Cantino's Map

Alternate Titles:

La Carta del Cantino, Cantino-Weltkarte, Cantino-Planisphäre

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Alternate Titles

La Carta del Cantino

Extent / Format

1 map / 220.0 x 105.0 cm


Alberto Cantino

Former owners

Estense Court of Ferrara

Short description

Cantino’s Map was produced in Portugal in 1502. It describes the state of Portuguese discoveries ca. 1500. The map was named after Alberto Cantino, a spy who worked for the Italian Duke of Ferrara at the court of the Portuguese King Emanuel the Fortunate. Cantion successfully smuggled the modern map from Portugal to Italy and to present the new geographic findings to his duke.

Facsimile editions available


Cantino's Map

Portuguese seafaring was advancing worldwide in the 15th century. No other country could record as many discoveries and successful expeditions as Portugal. The Kingdom of Portugal was among the most important colonial powers worldwide. In the course of the numerous discoveries of unknown lands and new geographic regions, the most important cartography school in Europe developed in Portugal. The masterful Cantino’s Map outstandingly illustrates the state of Portuguese discoveries ca. 1500. The hand-drawn maps show the landmasses known at that time and is illustrated by vividly colored decorative elements.

The Spy Alberto Cantino

Alberto Cantino was officially a diplomat of the Italian trading house of Duke Ercole I d’Este of Ferrara at the court of the Portuguese King Emanuel the Fortunate. Unofficially, Cantino’s primary objective above all else was the procurement of information regarding the Portuguese discoveries and expeditions. Thus he reported about the Gaspar Corte-Real, whose voyage of discovery abducted people and hauled them back to Portugal. In this regard, two letters to the Duke from the 17th and 18th of October, 1501 still survive. The spy was made famous for the map that bears his name. In the year 1502, he managed to smuggle the Portuguese map into Italy for the Duke of Ferrara.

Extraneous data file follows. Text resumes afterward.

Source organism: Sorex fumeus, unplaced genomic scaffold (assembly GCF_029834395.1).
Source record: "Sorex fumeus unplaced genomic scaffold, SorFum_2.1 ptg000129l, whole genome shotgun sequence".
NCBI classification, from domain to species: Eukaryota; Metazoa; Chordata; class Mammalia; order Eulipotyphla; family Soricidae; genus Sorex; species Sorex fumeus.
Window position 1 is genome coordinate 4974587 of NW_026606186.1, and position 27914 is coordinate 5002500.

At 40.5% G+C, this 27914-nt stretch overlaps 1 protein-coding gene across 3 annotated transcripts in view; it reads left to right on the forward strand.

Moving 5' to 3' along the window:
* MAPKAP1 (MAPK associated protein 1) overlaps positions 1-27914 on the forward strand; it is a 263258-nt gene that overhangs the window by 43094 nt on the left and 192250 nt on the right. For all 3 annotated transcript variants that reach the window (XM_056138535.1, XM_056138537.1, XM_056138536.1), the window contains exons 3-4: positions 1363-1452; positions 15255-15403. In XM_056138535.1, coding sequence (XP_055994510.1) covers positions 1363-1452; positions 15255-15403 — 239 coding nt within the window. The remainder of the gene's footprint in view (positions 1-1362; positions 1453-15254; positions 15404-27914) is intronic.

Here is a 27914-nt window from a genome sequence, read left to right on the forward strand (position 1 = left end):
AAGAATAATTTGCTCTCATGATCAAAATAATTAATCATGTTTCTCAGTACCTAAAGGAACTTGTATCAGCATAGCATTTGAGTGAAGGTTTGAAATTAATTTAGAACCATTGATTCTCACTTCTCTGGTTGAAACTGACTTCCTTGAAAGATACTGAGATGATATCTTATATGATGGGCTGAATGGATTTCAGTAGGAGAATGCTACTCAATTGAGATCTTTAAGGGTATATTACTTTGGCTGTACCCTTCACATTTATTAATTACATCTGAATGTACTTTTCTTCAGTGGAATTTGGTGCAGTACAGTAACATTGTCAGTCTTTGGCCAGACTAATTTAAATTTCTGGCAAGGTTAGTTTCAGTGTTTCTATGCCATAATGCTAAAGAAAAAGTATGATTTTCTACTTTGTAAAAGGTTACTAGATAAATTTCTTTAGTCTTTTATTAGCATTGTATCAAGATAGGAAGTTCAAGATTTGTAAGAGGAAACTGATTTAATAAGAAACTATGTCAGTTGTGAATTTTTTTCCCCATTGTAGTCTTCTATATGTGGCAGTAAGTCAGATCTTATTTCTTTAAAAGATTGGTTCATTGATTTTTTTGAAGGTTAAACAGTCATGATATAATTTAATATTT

A Special Map

The world map by Alberto Cantino is considered to be particularly noteworthy, because it illustrates a part of the Brazilian coast. This was discovered by the Portuguese seafarer Pedro Álvares Cabral ca. 1500. He postulated that he had discovered a new continent previously unknown to Europeans. It was first confirmed later, that this was a part of the same continent, which various Spanish explorers, e.g. Amerigo Vespucci, had already discovered farther to the north. Beyond that, the maps contained findings from the journeys of Christopher Columbus in the Caribbean, of Vasco de Gama and later Pedro Álvares Cabal to East Africa and India, as well as Gaspar Corte-Real and Miguel Corte-Real to Greenland and Newfoundland. The map documents the great deeds of the Portuguese explorers in the finest detail.

The Turbulent History of the Splendid Map

It is assumed that Cantino’s Map is an exact copy of a world map, which is designated the with the title Royal Standard and which was kept secret from the public. It is also assumed that Cantino was able to bribe one of the Portuguese cartographers into making him a copy. The map provided the Italian with knowledge of the Brazilian coast, and this part of South America therewith, long before other nations generally became aware that South America stretched itself far southward. This map probably served as an important source for the world-famous Waldseemüller Map of 1507, the first world atlas ever.

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